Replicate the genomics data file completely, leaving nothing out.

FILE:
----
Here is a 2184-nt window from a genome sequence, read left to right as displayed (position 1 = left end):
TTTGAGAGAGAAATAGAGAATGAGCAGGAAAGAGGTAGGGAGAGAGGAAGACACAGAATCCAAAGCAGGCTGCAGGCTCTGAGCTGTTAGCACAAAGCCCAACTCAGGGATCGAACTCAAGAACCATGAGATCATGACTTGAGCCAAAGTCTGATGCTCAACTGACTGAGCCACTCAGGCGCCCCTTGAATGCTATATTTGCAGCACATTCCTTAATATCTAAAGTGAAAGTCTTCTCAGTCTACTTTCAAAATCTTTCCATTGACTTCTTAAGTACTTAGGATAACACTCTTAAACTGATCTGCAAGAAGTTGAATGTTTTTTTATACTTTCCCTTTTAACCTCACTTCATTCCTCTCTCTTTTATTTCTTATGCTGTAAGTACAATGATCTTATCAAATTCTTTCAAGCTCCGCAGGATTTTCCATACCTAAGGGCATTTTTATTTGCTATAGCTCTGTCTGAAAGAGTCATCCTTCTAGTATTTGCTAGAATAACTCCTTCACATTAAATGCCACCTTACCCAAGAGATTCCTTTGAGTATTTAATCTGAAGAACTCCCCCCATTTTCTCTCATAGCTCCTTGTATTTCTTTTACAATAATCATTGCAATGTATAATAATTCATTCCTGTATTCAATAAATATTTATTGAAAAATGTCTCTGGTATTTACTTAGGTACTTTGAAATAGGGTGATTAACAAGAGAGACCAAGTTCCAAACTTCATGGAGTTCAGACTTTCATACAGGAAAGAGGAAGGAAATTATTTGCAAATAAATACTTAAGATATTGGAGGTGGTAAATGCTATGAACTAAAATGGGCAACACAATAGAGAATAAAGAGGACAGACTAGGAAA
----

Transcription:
Here is a 2184-nt window from a genome sequence, read left to right as displayed (position 1 = left end):
TTTGAGAGAGAAATAGAGAATGAGCAGGAAAGAGGTAGGGAGAGAGGAAGACACAGAATCCAAAGCAGGCTGCAGGCTCTGAGCTGTTAGCACAAAGCCCAACTCAGGGATCGAACTCAAGAACCATGAGATCATGACTTGAGCCAAAGTCTGATGCTCAACTGACTGAGCCACTCAGGCGCCCCTTGAATGCTATATTTGCAGCACATTCCTTAATATCTAAAGTGAAAGTCTTCTCAGTCTACTTTCAAAATCTTTCCATTGACTTCTTAAGTACTTAGGATAACACTCTTAAACTGATCTGCAAGAAGTTGAATGTTTTTTTATACTTTCCCTTTTAACCTCACTTCATTCCTCTCTCTTTTATTTCTTATGCTGTAAGTACAATGATCTTATCAAATTCTTTCAAGCTCCGCAGGATTTTCCATACCTAAGGGCATTTTTATTTGCTATAGCTCTGTCTGAAAGAGTCATCCTTCTAGTATTTGCTAGAATAACTCCTTCACATTAAATGCCACCTTACCCAAGAGATTCCTTTGAGTATTTAATCTGAAGAACTCCCCCCATTTTCTCTCATAGCTCCTTGTATTTCTTTTACAATAATCATTGCAATGTATAATAATTCATTCCTGTATTCAATAAATATTTATTGAAAAATGTCTCTGGTATTTACTTAGGTACTTTGAAATAGGGTGATTAACAAGAGAGACCAAGTTCCAAACTTCATGGAGTTCAGACTTTCATACAGGAAAGAGGAAGGAAATTATTTGCAAATAAATACTTAAGATATTGGAGGTGGTAAATGCTATGAACTAAAATGGGCAACACAATAGAGAATAAAGAGGACAGACTAGGAAA